Tonight’s BBCtv… in 1968 

12 October 2014

G 19681012 BBCtv

BBC1 Olympic clock 1968From the Radio Times for Saturday 10 October 1968 comes this run down of what you could be watching. Things worth noting:

  • Part 5 of “The Mind Robber” Doctor Who serial at 5.20pm. For once, this is a Patrick Troughton adventure that still exists in the archives. This particular serial was unpopular with the viewers at the time – it is very, very strange – but has since become seen as a classic by fans
  • The 1968 Mexico summer Olympic Games begin tonight, with the opening ceremony being shown live by geostationary satellite for the first time in Europe. The programme is simulcast between BBC-1 (with the viewers) and BBC-2 (with colour). The standards conversion, from 525-line colour NTSC to 625-line colour PAL and 405-line monochrome (plus 819-line monochrome for France and Wallonia) must’ve kept the technicians at Eurovision on their toes
  • This was the third time the summer games were held outside of summer due to the host country’s climate
  • This was your only chance to see this episode of Marty in full. Only some individual sketches from the series now still exist

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2 responses to this article

Arthur Nibble 12 October 2014 at 2:10 pm

As can be seen by BBC2’s programme at 7.40, back in the day Romania used to be spelt Rumania.

Nana Mouskouri is now 79 and she’s still playing gigs – currently finishing her ‘Happy Birthday’ tour.

I wonder how many guest stars have ever been described as lanky? Poor Jim Dale gets the treatment in the Val Doonican Show listing.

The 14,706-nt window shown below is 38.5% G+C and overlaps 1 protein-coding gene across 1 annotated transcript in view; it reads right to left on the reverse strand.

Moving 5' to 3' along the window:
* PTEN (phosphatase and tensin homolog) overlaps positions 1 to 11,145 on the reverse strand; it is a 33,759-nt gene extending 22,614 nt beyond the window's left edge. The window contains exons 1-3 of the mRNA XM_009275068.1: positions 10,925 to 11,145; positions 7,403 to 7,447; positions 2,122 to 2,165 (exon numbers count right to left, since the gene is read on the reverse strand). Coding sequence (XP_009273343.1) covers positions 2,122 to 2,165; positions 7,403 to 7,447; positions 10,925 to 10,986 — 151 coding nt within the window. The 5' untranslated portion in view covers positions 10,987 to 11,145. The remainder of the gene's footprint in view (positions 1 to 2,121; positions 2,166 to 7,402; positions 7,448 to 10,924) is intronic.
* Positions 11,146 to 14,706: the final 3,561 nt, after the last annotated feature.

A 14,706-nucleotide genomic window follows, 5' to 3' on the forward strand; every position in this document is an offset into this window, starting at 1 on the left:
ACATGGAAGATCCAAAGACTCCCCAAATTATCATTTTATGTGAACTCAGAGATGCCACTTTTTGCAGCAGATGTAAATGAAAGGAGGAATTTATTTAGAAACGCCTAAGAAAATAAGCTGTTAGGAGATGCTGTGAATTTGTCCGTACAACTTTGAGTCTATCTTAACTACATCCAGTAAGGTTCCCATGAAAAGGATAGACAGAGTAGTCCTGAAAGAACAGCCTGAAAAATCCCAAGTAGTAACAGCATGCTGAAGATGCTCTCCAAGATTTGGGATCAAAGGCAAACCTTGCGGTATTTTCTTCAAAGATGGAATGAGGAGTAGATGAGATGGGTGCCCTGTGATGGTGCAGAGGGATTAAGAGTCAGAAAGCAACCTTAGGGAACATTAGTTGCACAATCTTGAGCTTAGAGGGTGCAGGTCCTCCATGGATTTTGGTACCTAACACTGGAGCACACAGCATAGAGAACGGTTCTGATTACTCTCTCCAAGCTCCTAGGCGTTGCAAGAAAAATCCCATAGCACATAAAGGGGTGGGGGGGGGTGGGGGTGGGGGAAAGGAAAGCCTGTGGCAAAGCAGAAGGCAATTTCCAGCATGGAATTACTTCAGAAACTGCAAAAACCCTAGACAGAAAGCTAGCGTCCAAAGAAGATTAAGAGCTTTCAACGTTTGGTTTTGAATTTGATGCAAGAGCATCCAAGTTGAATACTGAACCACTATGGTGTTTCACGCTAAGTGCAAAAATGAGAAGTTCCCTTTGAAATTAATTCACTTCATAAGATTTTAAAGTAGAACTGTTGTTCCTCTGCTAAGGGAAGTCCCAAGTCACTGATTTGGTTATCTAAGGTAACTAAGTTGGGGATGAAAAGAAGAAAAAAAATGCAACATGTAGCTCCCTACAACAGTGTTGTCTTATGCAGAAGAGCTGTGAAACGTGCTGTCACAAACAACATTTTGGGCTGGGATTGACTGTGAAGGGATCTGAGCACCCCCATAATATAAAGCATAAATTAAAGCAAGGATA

Jesse J. Tripp 3 November 2020 at 2:25 am

Okay, “The Mind Robber,” as I heard, was between “The Dominators” and “The Invasion.”

“The Dominators” was the final story of Henry Lincoln (soon-to-be writer of the very controversial Holy Blood, Holy Grail) and Mervyn Haisman, who left the show, never to work for them again, still allowing characters like the Brigadier to appear. And during the Steven Moffat/Matt Smith years, the Haisman Estate allowed the return of the Great Intelligence to Doctor Who. I actually prefer Russell T. Davies’ era, though, for it’s realism in some parts.

The eight-part epic, “The Invasion” was the start of UNIT, as the show goes full James Bond for the first time, trying to stop a technological psychopath, Tobias Vaughn, from using the Cybermen to take over humanity.

The 1968 “Summer” Olympics (I used the quote marks ’cause it was in October, but you know the reason) was filled to the brim with crisis after crisis, from the Tlatelolco massacre, when the Mexican student movement was crushed completely to the two American gold medalists raising their fists in the air as a protest message for human rights.

1968 was a crazy year for the Olympics. And if you thought 1968 was crazy for society, 2020 makes 1968 look like a classic Bing Crosby TV special!

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